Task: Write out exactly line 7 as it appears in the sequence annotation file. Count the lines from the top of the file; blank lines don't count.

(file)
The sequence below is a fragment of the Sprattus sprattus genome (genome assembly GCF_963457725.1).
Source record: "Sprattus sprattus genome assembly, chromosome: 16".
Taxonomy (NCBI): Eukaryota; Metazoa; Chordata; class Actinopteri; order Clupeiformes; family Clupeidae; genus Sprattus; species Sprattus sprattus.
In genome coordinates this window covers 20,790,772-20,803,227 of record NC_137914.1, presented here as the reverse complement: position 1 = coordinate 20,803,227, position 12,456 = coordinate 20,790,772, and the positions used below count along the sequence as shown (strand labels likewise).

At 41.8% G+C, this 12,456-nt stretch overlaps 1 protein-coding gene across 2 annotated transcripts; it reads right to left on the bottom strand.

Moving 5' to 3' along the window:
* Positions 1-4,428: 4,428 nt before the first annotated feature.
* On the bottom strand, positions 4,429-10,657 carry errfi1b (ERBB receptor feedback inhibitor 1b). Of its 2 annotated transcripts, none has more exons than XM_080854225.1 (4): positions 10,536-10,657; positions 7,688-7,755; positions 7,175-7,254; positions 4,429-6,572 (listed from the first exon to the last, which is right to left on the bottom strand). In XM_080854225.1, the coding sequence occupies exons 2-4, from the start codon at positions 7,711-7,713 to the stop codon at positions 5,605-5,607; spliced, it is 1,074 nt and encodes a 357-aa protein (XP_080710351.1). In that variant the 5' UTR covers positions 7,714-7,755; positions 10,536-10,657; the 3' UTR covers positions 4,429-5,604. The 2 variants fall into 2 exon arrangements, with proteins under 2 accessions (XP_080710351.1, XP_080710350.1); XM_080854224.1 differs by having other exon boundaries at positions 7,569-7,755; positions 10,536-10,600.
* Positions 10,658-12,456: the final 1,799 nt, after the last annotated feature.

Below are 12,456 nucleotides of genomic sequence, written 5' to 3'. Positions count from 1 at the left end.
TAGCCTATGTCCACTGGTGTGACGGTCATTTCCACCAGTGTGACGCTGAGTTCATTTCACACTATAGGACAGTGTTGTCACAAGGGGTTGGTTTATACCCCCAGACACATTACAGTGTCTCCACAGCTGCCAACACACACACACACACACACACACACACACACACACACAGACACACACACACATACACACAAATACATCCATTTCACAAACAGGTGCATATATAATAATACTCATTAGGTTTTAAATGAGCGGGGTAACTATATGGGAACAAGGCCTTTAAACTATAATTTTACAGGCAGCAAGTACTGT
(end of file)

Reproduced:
* Positions 1-4,428: 4,428 nt before the first annotated feature.